Micro-RNA’s Contribute to Risk for Panic Disorder

Philadelphia, PA, 24 March 2011 - Studies in twin pairs suggest that 40% of the risk for panic disorder is heritable, yet the manner in which genes contribute to the risk for panic disorder is far from clear. To date, variations in a growing number of genes have been implicated in the risk for panic disorder, but the magnitude of the impact of each individual gene is relatively small.

The pattern of these implicated genes raises the question of whether there might be molecular “switches” that control the function of groups of genes in a coordinated fashion, which would help to explain the observed findings related to the genetics of panic disorder.

A new study published in the current issue of Biological Psychiatry now implicates one type of molecular switch, microRNAs (miRNAs), in panic disorder.

Ribonucleic acid (RNA) is the immediate product of DNA. The most commonly discussed products of RNA are proteins, hence the common dictum “DNA makes RNA and RNA makes protein.” However, miRNAs are small bits of RNA that bind to DNA and control the expression of various genes. There are a large number of miRNAs that have diverse effects on gene expression. 

Through case-control studies in three different populations, from Spain, Finland and Estonia, Muiños-Gimeno, Espinosa-Parrilla and colleagues foundthat at least four miRNAs (miR-22, miR-138-2, miR-148a and miR-488) may be involved in the pathophysiology of panic disorder. Their subsequent functional studies revealed that miR-138-2, miR-148a and miR-488 repress several candidate genes for panic disorder including GABRA6, CCKBR and POMC, respectively, and that miR-22 regulates four other candidate genes:BDNFHTR2CMAOA and RGS2. Their analysis also implicated miR-22 and miR-488 in the regulation of anxiety related pathways in the brain.

“These data provide important new evidence that variation in genes coding for miRNAs may coordinate the involvement of a number of risk genes and thereby contribute to the development of panic disorder,” commented Dr. John Krystal, Editor of Biological Psychiatry.

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Notes to Editors 
The article is “Human microRNAs miR-22, miR-138-2, miR-148a, and miR-488 Are Associated with Panic Disorder and Regulate Several Anxiety Candidate Genes and Related Pathways” by Margarita Muiños-Gimeno, Yolanda Espinosa-Parrilla, Monica Guidi, Birgit Kagerbauer, Tessa Sipilä, Eduard Maron, Kristi Pettai, Laura Kananen, Ricard Navinés, Rocío Martín-Santos, Mònica Gratacòs, Andres Metspalu, Iiris Hovatta, and Xavier Estivill. Muiños-Gimeno, Espinosa-Parrilla, Guidi, Kagerbauer, Gratacòs, and Estivill are affiliated with the Genes and Disease Program, Centre for Genomic Regulation (CRG), Public Health and Epidemiology Network Biomedical Research Center (CIBERESP), Barcelona, Catalonia, Spain. Muiños-Gimeno, Espinosa-Parrilla, Guidi, and Estivill are also from the Experimental and Health Sciences Department, Pompeu Fabra University, Barcelona, Catalonia, Spain. Espinosa-Parrilla is also with Institut de Biologia Evolutiva-UPF-CSIC, Barcelona, Catalonia, Spain. Navinés and Martín-Santos are both affiliated with Neuropsychopharmacology Programme, IMIM-Hospital Mar, Barcelona, Catalonia, Spain, and Psychiatry Service, Neurosciences Institute, Hospital Clinic, IDIBAPS, CIBERSAM, Barcelona, Catalonia, Spain. Sipilä, Kananen, and Hovatta are affiliated with the Research Program of Molecular Neurology and Department of Medical Genetics, University of Helsinki, Helsinki, Finland. Sipilä and Hovatta are also with the Department of Mental Health and Substance Abuse Services, National Institute for Health, Welfare, Helsinki, Finland. Maron and Metspalu are affiliated with the Estonian Genome Center, University of Tartu, Tartu, Estonia. Maron is also affiliated with Department of Psychiatry, University of Tartu, Tartu, Estonia, and Department of Neuropsychopharmacology and Molecular Imaging, Imperial College London, London, United Kingdom. Metspalu is also affiliated with the Institute of Molecular and Cell Biology, University of Tartu, Tartu, Estonia. Pettai and Metspalu are with theEstonian Biocentre, Tartu, Estonia.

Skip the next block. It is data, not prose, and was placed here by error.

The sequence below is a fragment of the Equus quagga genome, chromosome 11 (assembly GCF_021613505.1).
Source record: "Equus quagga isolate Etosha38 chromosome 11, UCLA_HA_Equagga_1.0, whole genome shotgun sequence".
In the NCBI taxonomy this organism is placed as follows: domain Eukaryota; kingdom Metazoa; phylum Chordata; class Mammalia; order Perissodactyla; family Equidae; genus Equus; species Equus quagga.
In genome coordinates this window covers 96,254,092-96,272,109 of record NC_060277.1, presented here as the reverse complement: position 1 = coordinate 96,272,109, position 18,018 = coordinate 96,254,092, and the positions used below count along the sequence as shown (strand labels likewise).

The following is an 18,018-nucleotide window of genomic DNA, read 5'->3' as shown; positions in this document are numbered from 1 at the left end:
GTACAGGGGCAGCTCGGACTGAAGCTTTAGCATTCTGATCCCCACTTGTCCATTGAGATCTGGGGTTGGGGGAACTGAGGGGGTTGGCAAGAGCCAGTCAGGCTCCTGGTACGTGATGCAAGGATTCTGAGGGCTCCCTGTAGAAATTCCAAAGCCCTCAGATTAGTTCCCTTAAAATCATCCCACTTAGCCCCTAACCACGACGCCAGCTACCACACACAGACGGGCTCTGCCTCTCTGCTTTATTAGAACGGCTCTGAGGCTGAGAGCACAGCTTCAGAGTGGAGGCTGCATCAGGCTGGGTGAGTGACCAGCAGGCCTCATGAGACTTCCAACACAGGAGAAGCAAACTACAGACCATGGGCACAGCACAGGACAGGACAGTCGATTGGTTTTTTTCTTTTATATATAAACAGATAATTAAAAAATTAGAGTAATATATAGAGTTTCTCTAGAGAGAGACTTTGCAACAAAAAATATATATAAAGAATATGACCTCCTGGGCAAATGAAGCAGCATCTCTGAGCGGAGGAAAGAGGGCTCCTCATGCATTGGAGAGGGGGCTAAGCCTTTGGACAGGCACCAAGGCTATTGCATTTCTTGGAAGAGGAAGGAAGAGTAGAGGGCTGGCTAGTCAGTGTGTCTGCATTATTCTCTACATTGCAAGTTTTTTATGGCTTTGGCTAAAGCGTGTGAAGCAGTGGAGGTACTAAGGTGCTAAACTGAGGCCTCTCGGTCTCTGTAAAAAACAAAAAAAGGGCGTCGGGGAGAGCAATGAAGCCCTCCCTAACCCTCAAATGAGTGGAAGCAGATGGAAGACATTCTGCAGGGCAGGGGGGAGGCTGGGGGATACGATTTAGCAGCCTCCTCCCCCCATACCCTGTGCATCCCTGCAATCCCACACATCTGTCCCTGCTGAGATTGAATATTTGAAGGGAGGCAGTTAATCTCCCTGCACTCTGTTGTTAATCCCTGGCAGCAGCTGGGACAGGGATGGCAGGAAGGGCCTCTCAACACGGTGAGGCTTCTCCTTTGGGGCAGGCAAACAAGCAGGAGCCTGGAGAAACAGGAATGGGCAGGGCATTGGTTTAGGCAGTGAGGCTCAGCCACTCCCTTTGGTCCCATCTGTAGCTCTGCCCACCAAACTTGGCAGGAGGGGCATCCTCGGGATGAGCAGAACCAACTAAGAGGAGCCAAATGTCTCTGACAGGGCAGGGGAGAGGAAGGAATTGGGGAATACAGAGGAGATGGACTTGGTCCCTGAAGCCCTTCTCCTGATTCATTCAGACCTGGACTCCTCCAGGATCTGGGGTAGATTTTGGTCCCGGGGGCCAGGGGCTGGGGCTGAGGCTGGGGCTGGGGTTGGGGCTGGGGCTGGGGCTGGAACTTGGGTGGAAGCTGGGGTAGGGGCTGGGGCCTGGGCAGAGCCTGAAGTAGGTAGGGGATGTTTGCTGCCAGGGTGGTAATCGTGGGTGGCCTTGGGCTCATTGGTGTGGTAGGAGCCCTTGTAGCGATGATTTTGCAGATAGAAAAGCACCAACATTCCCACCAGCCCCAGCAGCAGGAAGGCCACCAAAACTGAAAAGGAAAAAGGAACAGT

The article appears in Biological Psychiatry, Volume 69, Number 6 (March 15, 2011), published by Elsevier.

The authors’ disclosures of financial and conflicts of interests are available in the article.

John H. Krystal, M.D. is Chairman of the Department of Psychiatry at the Yale University School of Medicine and a research psychiatrist at the VA Connecticut Healthcare System. His disclosures of financial and conflicts of interests are available at  http://journals.elsevierhealth.com/webfiles/images/journals/bps/Biological-Psychiatry-Editorial-Disclosures-7-22-10.pdf.

Full text of the article mentioned above is available upon request. Contact Chris J. Pfister at c.pfister@elsevier.com to obtain a copy or to schedule an interview.


About Biological Psychiatry 
This international rapid-publication journal is the official journal of the Society of Biological Psychiatry. It covers a broad range of topics in psychiatric neuroscience and therapeutics. Both basic and clinical contributions are encouraged from all disciplines and research areas relevant to the pathophysiology and treatment of major neuropsychiatric disorders. Full-length reports of novel results, commentaries, case studies of unusual significance, and correspondence judged to be of high impact to the field are published, particularly those addressing genetic and environmental risk factors, neural circuitry and neurochemistry, and important new therapeutic approaches. Concise reviews and editorials that focus on topics of current research and interest are also published rapidly.

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